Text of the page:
How, then, might we overcome the apparent impasse thwarting these attempts to elucidate readers’ imaginative responses to Laura’s public upbraiding by Pughson? One way is to construe readers as entertaining the proposition “that Laura was publicly upbraided by Pughson” where, in the words of Roger Scruton (1982, p. 98), “imagining is a special case of ‘thinking x as y,” or, more precisely, as White (1990, p. 184) contends, “to think of it as possibly being so.” In this case, it is worth noting that imagining as entertaining or thinking possibilities holds whether or not imagining is accompanied by particular emotions, say, some readers feeling mortified on Laura’s behalf. Similarly, it holds whether or not such imagining is consciously willed or even whether such imagining is empathetic or not with respect to, say, Laura but not Pughson. Furthermore, it holds in such a way that imagining that Laura was publicly upbraided by Pughson is akin to, if not substitutable for, believing that Laura was publicly upbraided by Pughson. To that extent, imagining conceptualised this way seems to imply a capacity which enables us to consider alternatives in light of what we have been reading as much as to anticipate alternatives in light of what might be read next—the kind of continual retrospective and prospective shifts characterising the phenomenological depiction of the reading process associated with the reader-response analysis of Wolfgang Iser (1978, pp. 107-134). At the same time, imagining this narrated fictional state of affairs has as its primary object not simply an image or a word but a proposition—that Laura was publicly upbraided by Pughson—whether or not both persons ever existed, whether or not one publicly upbraiding the other was false or even impossible, and whether or not the author provided all or sufficient background details licensing readers to draw the conclusion in the first place that Laura was publicly upbraided by Pughson. If the foregoing is an adequate sketch, then narrative fiction and what we might call propositional imagining are closely tied for readers.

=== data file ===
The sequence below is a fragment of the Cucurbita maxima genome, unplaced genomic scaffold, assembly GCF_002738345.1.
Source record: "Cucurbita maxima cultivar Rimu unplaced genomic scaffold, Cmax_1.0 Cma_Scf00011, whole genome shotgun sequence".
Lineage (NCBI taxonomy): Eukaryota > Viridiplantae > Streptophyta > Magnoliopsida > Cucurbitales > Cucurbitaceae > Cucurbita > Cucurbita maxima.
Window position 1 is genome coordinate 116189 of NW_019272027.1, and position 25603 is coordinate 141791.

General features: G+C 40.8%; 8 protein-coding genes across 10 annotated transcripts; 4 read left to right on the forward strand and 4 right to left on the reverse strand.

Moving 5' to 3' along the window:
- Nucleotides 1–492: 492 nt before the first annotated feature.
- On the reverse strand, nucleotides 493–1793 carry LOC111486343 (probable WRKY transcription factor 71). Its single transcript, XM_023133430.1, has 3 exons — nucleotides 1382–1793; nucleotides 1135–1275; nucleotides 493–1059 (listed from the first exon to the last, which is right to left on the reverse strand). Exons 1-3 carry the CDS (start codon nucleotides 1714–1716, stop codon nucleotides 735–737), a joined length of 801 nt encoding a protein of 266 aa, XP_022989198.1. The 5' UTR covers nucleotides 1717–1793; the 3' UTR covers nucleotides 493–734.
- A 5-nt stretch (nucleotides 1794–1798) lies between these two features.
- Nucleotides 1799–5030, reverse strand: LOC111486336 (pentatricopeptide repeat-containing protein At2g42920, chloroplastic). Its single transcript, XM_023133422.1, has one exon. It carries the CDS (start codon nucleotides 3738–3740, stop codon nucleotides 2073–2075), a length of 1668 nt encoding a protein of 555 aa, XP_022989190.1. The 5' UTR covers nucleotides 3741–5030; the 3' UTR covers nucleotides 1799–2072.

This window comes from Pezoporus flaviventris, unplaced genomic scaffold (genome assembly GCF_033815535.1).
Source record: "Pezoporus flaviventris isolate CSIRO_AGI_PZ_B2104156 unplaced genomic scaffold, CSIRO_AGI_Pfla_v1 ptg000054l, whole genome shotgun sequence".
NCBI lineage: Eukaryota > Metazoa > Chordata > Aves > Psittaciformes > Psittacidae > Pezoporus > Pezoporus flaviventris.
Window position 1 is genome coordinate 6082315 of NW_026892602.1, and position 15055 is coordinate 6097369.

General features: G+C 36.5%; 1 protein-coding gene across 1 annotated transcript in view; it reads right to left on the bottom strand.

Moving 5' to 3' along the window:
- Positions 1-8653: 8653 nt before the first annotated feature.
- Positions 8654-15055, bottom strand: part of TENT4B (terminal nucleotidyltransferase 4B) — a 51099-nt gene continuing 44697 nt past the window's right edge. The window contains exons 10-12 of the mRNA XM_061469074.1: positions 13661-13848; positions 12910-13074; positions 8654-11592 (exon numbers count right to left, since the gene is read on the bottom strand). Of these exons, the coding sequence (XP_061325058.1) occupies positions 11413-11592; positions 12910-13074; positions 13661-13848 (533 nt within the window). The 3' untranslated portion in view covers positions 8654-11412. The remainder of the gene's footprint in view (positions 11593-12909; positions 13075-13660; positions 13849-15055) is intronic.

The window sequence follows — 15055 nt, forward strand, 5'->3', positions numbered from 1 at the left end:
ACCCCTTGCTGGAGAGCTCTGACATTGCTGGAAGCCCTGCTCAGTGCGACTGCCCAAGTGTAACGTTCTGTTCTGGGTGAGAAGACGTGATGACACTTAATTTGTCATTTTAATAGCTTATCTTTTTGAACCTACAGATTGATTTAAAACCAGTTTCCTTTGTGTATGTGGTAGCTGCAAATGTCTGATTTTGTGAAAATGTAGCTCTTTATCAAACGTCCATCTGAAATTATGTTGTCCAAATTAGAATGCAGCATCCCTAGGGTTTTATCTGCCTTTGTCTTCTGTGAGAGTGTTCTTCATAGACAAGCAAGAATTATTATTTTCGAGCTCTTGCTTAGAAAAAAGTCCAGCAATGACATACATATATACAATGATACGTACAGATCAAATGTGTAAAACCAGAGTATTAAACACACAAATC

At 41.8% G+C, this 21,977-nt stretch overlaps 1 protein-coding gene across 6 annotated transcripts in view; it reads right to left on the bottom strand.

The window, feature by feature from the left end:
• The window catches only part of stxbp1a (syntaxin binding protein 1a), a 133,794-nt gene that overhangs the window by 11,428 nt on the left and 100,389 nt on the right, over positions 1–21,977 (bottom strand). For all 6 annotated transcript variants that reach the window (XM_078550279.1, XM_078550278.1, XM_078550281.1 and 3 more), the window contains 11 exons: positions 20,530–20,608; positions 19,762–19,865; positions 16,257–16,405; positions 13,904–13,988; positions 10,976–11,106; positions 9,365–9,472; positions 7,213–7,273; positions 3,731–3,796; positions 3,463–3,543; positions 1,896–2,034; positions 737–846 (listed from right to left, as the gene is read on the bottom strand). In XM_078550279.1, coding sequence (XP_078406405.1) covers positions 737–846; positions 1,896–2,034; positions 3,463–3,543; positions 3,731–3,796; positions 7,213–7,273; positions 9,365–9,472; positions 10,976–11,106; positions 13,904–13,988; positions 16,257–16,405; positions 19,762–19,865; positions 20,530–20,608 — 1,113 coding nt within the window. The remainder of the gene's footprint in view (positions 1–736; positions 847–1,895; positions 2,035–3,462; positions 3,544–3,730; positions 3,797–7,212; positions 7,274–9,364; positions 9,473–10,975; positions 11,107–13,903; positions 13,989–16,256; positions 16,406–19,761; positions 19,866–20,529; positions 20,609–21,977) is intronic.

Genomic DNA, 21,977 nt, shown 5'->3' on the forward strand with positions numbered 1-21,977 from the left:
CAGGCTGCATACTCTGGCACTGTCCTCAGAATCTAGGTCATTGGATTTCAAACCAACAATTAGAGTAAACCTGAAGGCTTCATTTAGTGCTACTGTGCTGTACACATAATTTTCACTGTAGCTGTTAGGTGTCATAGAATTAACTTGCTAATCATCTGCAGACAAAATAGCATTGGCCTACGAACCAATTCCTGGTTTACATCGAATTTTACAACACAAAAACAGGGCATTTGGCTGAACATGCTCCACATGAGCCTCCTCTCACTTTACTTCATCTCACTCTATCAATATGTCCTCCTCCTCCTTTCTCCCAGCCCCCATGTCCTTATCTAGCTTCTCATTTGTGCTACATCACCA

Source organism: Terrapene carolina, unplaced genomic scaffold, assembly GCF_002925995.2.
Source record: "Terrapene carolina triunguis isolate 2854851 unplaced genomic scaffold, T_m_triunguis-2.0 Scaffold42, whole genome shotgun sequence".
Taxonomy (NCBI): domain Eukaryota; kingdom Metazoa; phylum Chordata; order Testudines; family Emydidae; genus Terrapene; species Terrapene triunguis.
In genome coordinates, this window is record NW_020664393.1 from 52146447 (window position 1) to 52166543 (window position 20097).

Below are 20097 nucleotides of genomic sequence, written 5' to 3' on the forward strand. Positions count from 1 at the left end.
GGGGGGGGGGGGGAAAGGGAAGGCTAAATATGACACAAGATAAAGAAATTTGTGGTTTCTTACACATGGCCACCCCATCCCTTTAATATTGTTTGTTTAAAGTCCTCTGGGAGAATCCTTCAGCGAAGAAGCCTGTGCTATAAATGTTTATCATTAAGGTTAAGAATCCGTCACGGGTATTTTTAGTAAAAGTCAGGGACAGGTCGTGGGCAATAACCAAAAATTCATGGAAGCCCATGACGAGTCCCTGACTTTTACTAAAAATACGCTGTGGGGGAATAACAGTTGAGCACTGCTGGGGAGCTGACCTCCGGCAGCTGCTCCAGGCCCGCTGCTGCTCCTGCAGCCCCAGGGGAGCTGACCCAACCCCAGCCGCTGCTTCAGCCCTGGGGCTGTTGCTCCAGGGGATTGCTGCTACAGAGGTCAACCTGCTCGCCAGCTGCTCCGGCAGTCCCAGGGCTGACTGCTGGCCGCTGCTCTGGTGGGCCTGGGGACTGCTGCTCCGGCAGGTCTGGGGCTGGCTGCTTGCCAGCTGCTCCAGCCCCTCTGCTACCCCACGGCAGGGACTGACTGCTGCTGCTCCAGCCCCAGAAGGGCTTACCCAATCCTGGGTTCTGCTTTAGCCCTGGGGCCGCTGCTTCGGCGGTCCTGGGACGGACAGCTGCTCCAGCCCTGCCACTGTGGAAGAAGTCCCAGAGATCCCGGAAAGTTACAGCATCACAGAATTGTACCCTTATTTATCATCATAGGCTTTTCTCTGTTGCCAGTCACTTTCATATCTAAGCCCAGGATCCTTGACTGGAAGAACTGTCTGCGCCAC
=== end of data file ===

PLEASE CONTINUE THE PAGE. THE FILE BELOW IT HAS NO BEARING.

Now, where do truths enter the fray? Consider the following proposition as part of the explanation why Laura’s coterie failed to “conceive the possibility of such extraordinarilydetailed lying” (p. 149) by Laura about the Shepherds: